Marketing Messes With Your Head
A new study out today in PNAS confirms what we always suspected was true. The higher the price you pay for a product, the greater your subjective experience of pleasure in the product. For a tightwad like me, that's a no brainer. Of course people think that expensive stuff is better. Most of the time, I feel a smug satisfaction knowing that I can enjoy the same quality for a fraction of the price, or free. But here's the kicker. That pleasure experience is real, according to Caltech researchers Hilke Plassmann, John O'Doherty, Baba Shiv, and Antonio Rangel. At first I felt that this was clearly the devil's work, but as I was polishing the cobalt blue enamel on my Aga range this morning, I had a change of heart. Maybe, sometimes, pleasure is worth the price we pay for it.
Take for example that Russian caviar I was served at an intimate New Year's soiree by a friend. Sure, I knew that sturgeon caviar from Russia was not something you could find at Kroger for $1/can. But I almost choked when, halfway through the appetizers, the hostess mentioned that the one-pound tin had cost $1000. My first impulse was to protest that this was too much to spend entertaining our humble selves. But the can was already open, and half of it in my stomach. Instead, I did what any reasonable person would. I ate more! Did it taste better after that little revelation? Oh, God, yes.
And consider that Aga range I mentioned above. It retails for over $5000. (Their higher end products cost much, much more.) Even though we've been unfailingly thrifty about most of our purchases, we settled on the Aga because we wanted a quality professional range, and because it was cute. (No, really, it is extremely cute.) Now, it turns out that only one of the seven functions on the multifunction oven works properly, and that apparently you have to wait upwards of two months for parts to be delivered. (Indeed, it is the Jaguar of ovens.) I could have had better function in a $600 range from my neighborhood appliance superstore. In fact, I said as much to the customer service representative, in emphatic tones, when I reported that the heating element in the boiler was literally cold to the touch after ten minutes of “preheating.” It speaks to the degree of mutual self-delusionment of the premium product marketing phenomenon that he attempted to convince me that it was taking an hour to heat up because it was better than other ranges. And that I almost believed him. But do I love that hunk of metal? I sure do, yep.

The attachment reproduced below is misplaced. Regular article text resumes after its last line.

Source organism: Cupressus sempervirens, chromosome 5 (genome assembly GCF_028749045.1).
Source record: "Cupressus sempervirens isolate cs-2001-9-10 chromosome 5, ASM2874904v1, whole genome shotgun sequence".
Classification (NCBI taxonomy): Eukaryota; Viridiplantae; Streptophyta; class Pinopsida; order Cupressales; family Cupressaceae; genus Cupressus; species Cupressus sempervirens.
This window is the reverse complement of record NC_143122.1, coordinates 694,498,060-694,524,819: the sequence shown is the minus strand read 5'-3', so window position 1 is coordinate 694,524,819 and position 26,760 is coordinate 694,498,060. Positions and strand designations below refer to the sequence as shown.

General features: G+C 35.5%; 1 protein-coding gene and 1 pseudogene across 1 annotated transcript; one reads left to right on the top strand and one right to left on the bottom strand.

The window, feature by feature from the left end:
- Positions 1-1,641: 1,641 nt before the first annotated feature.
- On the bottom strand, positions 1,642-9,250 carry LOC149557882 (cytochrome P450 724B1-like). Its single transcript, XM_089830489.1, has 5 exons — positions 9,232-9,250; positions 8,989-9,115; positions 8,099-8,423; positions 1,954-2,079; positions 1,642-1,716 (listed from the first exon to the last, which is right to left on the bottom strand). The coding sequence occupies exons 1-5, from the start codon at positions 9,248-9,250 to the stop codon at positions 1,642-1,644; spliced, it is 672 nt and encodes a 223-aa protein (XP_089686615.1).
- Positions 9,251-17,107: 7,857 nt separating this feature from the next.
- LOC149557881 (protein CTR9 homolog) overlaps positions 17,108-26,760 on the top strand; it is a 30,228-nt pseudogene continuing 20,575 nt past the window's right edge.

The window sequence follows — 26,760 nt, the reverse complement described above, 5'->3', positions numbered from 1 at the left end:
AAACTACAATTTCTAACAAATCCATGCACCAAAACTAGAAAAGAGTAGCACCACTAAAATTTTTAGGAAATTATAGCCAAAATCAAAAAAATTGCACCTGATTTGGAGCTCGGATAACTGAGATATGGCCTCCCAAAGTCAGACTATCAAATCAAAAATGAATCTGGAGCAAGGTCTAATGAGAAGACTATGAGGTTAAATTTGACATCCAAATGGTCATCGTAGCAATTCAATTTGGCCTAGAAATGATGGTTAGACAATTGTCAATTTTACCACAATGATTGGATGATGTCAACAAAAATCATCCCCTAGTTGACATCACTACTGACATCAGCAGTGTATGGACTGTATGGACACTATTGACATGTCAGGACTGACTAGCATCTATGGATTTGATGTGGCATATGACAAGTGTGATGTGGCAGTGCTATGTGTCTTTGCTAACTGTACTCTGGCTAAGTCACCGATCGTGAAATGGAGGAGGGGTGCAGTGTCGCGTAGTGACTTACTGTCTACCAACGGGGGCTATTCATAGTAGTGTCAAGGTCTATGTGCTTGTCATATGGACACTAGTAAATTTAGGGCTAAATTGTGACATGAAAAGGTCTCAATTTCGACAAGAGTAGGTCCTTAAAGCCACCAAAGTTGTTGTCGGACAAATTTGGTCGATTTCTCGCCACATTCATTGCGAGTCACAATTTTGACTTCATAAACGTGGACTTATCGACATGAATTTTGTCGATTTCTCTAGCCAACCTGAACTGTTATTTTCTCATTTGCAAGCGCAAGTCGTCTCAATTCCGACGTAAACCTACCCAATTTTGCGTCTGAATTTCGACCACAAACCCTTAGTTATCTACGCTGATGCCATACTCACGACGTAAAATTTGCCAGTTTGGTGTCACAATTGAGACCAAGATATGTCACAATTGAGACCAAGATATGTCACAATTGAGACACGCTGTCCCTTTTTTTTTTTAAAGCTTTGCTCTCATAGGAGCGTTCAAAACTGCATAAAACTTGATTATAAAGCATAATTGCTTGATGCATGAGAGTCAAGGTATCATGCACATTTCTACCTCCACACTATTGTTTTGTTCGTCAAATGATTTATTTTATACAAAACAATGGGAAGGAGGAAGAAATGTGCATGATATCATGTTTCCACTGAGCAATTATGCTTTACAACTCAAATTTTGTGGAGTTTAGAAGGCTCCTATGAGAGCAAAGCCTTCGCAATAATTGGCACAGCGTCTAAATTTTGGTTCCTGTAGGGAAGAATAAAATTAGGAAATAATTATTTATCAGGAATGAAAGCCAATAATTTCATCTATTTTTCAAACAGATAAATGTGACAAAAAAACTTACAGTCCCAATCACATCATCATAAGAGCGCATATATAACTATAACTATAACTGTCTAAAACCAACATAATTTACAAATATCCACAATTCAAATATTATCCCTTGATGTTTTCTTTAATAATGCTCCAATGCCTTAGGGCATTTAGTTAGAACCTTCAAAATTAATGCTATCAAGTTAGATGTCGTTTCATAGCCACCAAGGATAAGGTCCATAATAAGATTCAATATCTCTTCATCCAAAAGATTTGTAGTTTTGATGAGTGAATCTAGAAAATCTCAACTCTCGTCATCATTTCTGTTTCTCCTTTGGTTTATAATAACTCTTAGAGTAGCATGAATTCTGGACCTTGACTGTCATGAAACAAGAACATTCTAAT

Or how about that $1500 quality purebred mastiff puppy I purchased last year? Just fifty percent more than a tin of caviar. When I picked him up, the breeder showed me the “old English” bloodlines in his pedigree. The price included a great deal of genetic testing for known problems in the breed, plus some of his early veterinary care. He's a great dog. The best. Could we have brought home a great dog from the humane society? Absolutely. In fact, eight months after we brought Chewbacca home, our neighbors gave us their puppy of the same breed, and he's great, too. Do we feel that our 1.5 G was wasted on Chewie? No, actually. We should feel that way, but we don't. Chewie's our tuxedo dog. Courage our dog in handmedown dungarees. He will always be the object of affectionate joking about theoretical mongrels lurking in his pedigree.
My first impulse upon hearing about this story was to wonder what we can do to defend ourselves from price-point induced mania. But the answer is clear when you think about it. When you've saved and planned for that big purchase, know what you're paying for. And if some of that is not strictly objectively measurable in terms of quality or quantity, is your satisfaction and enjoyment worth the price? That's up to you.
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